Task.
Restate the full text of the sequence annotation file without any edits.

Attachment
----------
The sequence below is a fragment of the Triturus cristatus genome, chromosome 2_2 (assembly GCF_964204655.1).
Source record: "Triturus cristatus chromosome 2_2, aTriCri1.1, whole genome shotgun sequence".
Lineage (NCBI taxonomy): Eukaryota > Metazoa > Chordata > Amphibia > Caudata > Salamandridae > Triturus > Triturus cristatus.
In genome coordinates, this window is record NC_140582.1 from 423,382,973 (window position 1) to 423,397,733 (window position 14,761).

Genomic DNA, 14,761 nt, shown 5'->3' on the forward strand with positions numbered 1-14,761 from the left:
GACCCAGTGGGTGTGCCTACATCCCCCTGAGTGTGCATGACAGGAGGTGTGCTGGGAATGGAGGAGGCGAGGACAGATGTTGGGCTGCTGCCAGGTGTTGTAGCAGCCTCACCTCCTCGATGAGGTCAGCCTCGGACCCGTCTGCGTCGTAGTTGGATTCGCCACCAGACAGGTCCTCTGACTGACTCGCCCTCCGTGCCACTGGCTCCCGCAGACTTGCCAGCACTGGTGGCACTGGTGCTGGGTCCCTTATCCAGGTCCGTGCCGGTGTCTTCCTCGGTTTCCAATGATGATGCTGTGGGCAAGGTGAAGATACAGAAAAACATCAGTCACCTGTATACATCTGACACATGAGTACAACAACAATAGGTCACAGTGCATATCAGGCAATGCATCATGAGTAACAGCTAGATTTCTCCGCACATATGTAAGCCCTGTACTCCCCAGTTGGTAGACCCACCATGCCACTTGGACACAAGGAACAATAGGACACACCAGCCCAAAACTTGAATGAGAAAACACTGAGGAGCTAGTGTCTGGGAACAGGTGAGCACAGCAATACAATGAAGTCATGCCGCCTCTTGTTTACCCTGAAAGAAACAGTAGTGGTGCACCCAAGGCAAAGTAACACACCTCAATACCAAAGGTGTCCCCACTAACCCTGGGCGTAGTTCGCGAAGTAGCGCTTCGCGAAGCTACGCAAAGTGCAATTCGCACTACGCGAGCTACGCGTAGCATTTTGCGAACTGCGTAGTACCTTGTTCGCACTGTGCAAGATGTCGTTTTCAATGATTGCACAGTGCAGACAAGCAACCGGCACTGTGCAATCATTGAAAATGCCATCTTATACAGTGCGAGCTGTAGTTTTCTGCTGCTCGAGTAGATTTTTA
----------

The sequence below is a fragment of the Triturus cristatus genome, chromosome 2_2 (assembly GCF_964204655.1).
Source record: "Triturus cristatus chromosome 2_2, aTriCri1.1, whole genome shotgun sequence".
Lineage (NCBI taxonomy): Eukaryota > Metazoa > Chordata > Amphibia > Caudata > Salamandridae > Triturus > Triturus cristatus.
In genome coordinates, this window is record NC_140582.1 from 423,382,973 (window position 1) to 423,397,733 (window position 14,761).

Genomic DNA, 14,761 nt, shown 5'->3' on the forward strand with positions numbered 1-14,761 from the left:
GACCCAGTGGGTGTGCCTACATCCCCCTGAGTGTGCATGACAGGAGGTGTGCTGGGAATGGAGGAGGCGAGGACAGATGTTGGGCTGCTGCCAGGTGTTGTAGCAGCCTCACCTCCTCGATGAGGTCAGCCTCGGACCCGTCTGCGTCGTAGTTGGATTCGCCACCAGACAGGTCCTCTGACTGACTCGCCCTCCGTGCCACTGGCTCCCGCAGACTTGCCAGCACTGGTGGCACTGGTGCTGGGTCCCTTATCCAGGTCCGTGCCGGTGTCTTCCTCGGTTTCCAATGATGATGCTGTGGGCAAGGTGAAGATACAGAAAAACATCAGTCACCTGTATACATCTGACACATGAGTACAACAACAATAGGTCACAGTGCATATCAGGCAATGCATCATGAGTAACAGCTAGATTTCTCCGCACATATGTAAGCCCTGTACTCCCCAGTTGGTAGACCCACCATGCCACTTGGACACAAGGAACAATAGGACACACCAGCCCAAAACTTGAATGAGAAAACACTGAGGAGCTAGTGTCTGGGAACAGGTGAGCACAGCAATACAATGAAGTCATGCCGCCTCTTGTTTACCCTGAAAGAAACAGTAGTGGTGCACCCAAGGCAAAGTAACACACCTCAATACCAAAGGTGTCCCCACTAACCCTGGGCGTAGTTCGCGAAGTAGCGCTTCGCGAAGCTACGCAAAGTGCAATTCGCACTACGCGAGCTACGCGTAGCATTTTGCGAACTGCGTAGTACCTTGTTCGCACTGTGCAAGATGTCGTTTTCAATGATTGCACAGTGCAGACAAGCAACCGGCACTGTGCAATCATTGAAAATGCCATCTTATACAGTGCGAGCTGTAGTTTTCTGCTGCTCGAGTAGATTTTTA